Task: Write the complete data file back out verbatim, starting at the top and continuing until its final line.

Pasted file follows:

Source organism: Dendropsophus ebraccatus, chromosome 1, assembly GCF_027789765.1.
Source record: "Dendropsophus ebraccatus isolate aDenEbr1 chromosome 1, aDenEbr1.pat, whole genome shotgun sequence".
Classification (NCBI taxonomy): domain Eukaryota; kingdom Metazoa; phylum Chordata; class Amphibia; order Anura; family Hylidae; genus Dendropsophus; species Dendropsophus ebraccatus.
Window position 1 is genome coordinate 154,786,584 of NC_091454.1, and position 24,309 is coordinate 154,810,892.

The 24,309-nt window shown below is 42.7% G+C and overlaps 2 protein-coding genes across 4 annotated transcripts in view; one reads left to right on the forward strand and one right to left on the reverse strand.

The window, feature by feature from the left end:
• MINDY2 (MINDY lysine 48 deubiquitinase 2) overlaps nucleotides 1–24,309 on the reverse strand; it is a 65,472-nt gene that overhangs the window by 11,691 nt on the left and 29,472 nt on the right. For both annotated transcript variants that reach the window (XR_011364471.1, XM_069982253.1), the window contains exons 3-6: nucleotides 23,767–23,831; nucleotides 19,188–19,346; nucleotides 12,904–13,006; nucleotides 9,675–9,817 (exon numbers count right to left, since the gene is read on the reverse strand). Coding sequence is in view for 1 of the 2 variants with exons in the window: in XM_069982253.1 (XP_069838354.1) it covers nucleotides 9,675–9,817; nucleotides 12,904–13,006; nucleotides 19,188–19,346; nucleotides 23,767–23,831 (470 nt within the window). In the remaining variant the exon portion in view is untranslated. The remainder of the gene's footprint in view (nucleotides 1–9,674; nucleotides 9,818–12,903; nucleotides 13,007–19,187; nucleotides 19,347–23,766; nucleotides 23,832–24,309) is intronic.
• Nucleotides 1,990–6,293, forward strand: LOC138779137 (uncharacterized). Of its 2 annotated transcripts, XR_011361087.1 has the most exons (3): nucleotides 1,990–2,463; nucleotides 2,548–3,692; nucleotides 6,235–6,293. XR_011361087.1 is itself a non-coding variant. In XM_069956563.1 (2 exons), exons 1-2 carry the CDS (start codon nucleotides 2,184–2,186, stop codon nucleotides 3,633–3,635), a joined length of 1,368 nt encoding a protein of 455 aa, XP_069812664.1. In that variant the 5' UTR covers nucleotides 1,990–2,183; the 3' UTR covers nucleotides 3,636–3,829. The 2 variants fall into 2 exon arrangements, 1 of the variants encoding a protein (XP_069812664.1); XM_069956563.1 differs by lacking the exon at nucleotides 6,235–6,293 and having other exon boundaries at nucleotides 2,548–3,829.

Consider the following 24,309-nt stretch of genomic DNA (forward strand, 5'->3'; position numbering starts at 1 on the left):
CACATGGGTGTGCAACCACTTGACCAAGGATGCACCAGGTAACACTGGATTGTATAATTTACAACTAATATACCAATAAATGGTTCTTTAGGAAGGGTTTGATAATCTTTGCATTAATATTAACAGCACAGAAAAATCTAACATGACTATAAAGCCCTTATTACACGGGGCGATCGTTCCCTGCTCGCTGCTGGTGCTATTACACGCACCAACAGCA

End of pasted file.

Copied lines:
Source organism: Dendropsophus ebraccatus, chromosome 1, assembly GCF_027789765.1.
Source record: "Dendropsophus ebraccatus isolate aDenEbr1 chromosome 1, aDenEbr1.pat, whole genome shotgun sequence".
Classification (NCBI taxonomy): domain Eukaryota; kingdom Metazoa; phylum Chordata; class Amphibia; order Anura; family Hylidae; genus Dendropsophus; species Dendropsophus ebraccatus.
Window position 1 is genome coordinate 154,786,584 of NC_091454.1, and position 24,309 is coordinate 154,810,892.

The 24,309-nt window shown below is 42.7% G+C and overlaps 2 protein-coding genes across 4 annotated transcripts in view; one reads left to right on the forward strand and one right to left on the reverse strand.

The window, feature by feature from the left end:
• MINDY2 (MINDY lysine 48 deubiquitinase 2) overlaps nucleotides 1–24,309 on the reverse strand; it is a 65,472-nt gene that overhangs the window by 11,691 nt on the left and 29,472 nt on the right. For both annotated transcript variants that reach the window (XR_011364471.1, XM_069982253.1), the window contains exons 3-6: nucleotides 23,767–23,831; nucleotides 19,188–19,346; nucleotides 12,904–13,006; nucleotides 9,675–9,817 (exon numbers count right to left, since the gene is read on the reverse strand). Coding sequence is in view for 1 of the 2 variants with exons in the window: in XM_069982253.1 (XP_069838354.1) it covers nucleotides 9,675–9,817; nucleotides 12,904–13,006; nucleotides 19,188–19,346; nucleotides 23,767–23,831 (470 nt within the window). In the remaining variant the exon portion in view is untranslated. The remainder of the gene's footprint in view (nucleotides 1–9,674; nucleotides 9,818–12,903; nucleotides 13,007–19,187; nucleotides 19,347–23,766; nucleotides 23,832–24,309) is intronic.
• Nucleotides 1,990–6,293, forward strand: LOC138779137 (uncharacterized). Of its 2 annotated transcripts, XR_011361087.1 has the most exons (3): nucleotides 1,990–2,463; nucleotides 2,548–3,692; nucleotides 6,235–6,293. XR_011361087.1 is itself a non-coding variant. In XM_069956563.1 (2 exons), exons 1-2 carry the CDS (start codon nucleotides 2,184–2,186, stop codon nucleotides 3,633–3,635), a joined length of 1,368 nt encoding a protein of 455 aa, XP_069812664.1. In that variant the 5' UTR covers nucleotides 1,990–2,183; the 3' UTR covers nucleotides 3,636–3,829. The 2 variants fall into 2 exon arrangements, 1 of the variants encoding a protein (XP_069812664.1); XM_069956563.1 differs by lacking the exon at nucleotides 6,235–6,293 and having other exon boundaries at nucleotides 2,548–3,829.

Consider the following 24,309-nt stretch of genomic DNA (forward strand, 5'->3'; position numbering starts at 1 on the left):
CACATGGGTGTGCAACCACTTGACCAAGGATGCACCAGGTAACACTGGATTGTATAATTTACAACTAATATACCAATAAATGGTTCTTTAGGAAGGGTTTGATAATCTTTGCATTAATATTAACAGCACAGAAAAATCTAACATGACTATAAAGCCCTTATTACACGGGGCGATCGTTCCCTGCTCGCTGCTGGTGCTATTACACGCACCAACAGCA